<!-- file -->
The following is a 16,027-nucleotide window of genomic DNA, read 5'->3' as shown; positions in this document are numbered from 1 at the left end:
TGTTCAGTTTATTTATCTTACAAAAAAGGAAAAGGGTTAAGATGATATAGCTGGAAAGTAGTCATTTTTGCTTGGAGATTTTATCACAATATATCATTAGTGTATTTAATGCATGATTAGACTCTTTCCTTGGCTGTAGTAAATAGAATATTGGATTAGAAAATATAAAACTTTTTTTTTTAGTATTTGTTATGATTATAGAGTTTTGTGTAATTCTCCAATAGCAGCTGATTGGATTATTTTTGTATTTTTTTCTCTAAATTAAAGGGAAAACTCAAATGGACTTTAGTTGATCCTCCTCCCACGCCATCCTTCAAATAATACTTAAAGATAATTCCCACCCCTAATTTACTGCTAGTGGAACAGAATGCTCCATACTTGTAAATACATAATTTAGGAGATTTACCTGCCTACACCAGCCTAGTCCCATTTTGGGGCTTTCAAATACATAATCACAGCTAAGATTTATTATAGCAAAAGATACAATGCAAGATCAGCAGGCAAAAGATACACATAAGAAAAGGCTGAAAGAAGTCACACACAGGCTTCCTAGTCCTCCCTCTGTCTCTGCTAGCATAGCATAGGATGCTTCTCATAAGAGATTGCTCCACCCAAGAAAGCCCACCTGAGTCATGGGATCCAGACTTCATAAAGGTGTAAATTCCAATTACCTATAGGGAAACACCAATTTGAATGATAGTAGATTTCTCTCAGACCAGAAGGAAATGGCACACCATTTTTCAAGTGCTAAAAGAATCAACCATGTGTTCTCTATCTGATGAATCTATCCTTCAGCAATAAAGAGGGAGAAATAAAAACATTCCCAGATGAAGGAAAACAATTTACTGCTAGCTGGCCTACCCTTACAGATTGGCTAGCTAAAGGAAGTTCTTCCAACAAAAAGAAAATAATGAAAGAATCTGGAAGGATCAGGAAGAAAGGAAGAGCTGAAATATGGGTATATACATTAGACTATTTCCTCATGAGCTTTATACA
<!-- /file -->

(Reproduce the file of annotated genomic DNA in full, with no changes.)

The following is a 16,027-nucleotide window of genomic DNA, read 5'->3' as shown; positions in this document are numbered from 1 at the left end:
TGTTCAGTTTATTTATCTTACAAAAAAGGAAAAGGGTTAAGATGATATAGCTGGAAAGTAGTCATTTTTGCTTGGAGATTTTATCACAATATATCATTAGTGTATTTAATGCATGATTAGACTCTTTCCTTGGCTGTAGTAAATAGAATATTGGATTAGAAAATATAAAACTTTTTTTTTTAGTATTTGTTATGATTATAGAGTTTTGTGTAATTCTCCAATAGCAGCTGATTGGATTATTTTTGTATTTTTTTCTCTAAATTAAAGGGAAAACTCAAATGGACTTTAGTTGATCCTCCTCCCACGCCATCCTTCAAATAATACTTAAAGATAATTCCCACCCCTAATTTACTGCTAGTGGAACAGAATGCTCCATACTTGTAAATACATAATTTAGGAGATTTACCTGCCTACACCAGCCTAGTCCCATTTTGGGGCTTTCAAATACATAATCACAGCTAAGATTTATTATAGCAAAAGATACAATGCAAGATCAGCAGGCAAAAGATACACATAAGAAAAGGCTGAAAGAAGTCACACACAGGCTTCCTAGTCCTCCCTCTGTCTCTGCTAGCATAGCATAGGATGCTTCTCATAAGAGATTGCTCCACCCAAGAAAGCCCACCTGAGTCATGGGATCCAGACTTCATAAAGGTGTAAATTCCAATTACCTATAGGGAAACACCAATTTGAATGATAGTAGATTTCTCTCAGACCAGAAGGAAATGGCACACCATTTTTCAAGTGCTAAAAGAATCAACCATGTGTTCTCTATCTGATGAATCTATCCTTCAGCAATAAAGAGGGAGAAATAAAAACATTCCCAGATGAAGGAAAACAATTTACTGCTAGCTGGCCTACCCTTACAGATTGGCTAGCTAAAGGAAGTTCTTCCAACAAAAAGAAAATAATGAAAGAATCTGGAAGGATCAGGAAGAAAGGAAGAGCTGAAATATGGGTATATACATTAGACTATTTCCTCATGAGCTTTATACA